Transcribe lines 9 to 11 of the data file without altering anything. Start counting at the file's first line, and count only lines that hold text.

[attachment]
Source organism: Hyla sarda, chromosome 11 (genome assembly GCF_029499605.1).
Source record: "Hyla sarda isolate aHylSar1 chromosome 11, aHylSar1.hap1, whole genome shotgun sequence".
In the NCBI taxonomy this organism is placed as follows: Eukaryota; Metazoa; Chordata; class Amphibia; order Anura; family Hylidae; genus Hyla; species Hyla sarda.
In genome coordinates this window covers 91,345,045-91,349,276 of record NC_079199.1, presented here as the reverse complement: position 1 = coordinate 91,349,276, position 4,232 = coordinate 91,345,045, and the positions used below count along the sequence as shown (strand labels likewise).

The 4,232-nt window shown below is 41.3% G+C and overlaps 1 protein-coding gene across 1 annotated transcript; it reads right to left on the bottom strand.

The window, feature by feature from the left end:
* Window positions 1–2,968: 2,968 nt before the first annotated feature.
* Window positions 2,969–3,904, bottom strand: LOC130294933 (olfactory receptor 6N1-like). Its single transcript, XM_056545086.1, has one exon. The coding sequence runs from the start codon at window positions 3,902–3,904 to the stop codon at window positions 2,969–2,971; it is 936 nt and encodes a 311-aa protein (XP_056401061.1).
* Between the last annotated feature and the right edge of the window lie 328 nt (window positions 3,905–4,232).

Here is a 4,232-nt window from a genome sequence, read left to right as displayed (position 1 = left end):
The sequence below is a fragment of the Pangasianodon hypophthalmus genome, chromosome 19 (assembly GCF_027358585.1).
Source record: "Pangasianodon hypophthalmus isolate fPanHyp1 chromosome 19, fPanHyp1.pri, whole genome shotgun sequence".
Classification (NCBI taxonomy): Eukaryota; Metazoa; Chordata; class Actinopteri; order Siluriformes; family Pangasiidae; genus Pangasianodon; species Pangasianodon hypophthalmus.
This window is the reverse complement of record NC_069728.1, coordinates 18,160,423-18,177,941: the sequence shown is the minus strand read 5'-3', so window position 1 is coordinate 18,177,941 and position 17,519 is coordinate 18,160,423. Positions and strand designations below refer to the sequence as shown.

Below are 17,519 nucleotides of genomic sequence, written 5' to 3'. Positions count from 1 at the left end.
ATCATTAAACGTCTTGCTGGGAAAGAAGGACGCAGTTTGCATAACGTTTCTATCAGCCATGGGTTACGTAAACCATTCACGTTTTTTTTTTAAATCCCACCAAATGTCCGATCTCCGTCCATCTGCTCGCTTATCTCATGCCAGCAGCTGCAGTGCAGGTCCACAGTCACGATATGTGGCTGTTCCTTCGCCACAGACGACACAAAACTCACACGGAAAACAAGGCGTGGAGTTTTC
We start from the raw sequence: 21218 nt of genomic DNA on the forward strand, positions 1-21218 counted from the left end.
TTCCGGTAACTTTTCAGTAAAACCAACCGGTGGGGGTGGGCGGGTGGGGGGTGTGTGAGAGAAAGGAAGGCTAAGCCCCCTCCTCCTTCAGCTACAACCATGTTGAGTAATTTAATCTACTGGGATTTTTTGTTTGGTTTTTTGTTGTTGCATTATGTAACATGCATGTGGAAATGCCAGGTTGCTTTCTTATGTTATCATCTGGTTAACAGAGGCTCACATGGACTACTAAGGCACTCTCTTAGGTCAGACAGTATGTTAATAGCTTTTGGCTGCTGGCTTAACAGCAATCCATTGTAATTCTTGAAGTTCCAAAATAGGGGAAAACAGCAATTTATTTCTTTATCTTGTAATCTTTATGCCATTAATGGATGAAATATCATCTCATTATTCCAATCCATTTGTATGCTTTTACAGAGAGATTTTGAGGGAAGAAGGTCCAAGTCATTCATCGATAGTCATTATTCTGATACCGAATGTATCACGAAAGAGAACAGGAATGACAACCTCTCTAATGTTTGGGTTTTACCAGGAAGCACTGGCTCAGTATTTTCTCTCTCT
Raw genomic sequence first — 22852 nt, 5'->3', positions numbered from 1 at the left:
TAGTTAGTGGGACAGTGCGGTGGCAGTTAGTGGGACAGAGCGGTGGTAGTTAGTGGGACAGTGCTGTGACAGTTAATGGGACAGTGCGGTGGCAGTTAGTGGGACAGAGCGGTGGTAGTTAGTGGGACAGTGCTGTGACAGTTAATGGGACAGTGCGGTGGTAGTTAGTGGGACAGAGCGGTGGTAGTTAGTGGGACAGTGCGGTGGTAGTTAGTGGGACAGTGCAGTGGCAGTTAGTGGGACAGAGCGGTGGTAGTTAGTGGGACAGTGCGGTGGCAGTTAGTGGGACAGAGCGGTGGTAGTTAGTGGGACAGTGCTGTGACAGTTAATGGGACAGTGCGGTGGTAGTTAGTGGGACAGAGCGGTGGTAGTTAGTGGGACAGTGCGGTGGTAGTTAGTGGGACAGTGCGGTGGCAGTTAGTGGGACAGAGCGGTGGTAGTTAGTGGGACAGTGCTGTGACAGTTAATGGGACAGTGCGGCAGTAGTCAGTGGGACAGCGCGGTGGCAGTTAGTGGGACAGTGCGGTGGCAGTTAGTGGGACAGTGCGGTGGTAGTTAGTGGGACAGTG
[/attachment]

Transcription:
* Between the last annotated feature and the right edge of the window lie 328 nt (window positions 3,905–4,232).

Here is a 4,232-nt window from a genome sequence, read left to right as displayed (position 1 = left end):
The sequence below is a fragment of the Pangasianodon hypophthalmus genome, chromosome 19 (assembly GCF_027358585.1).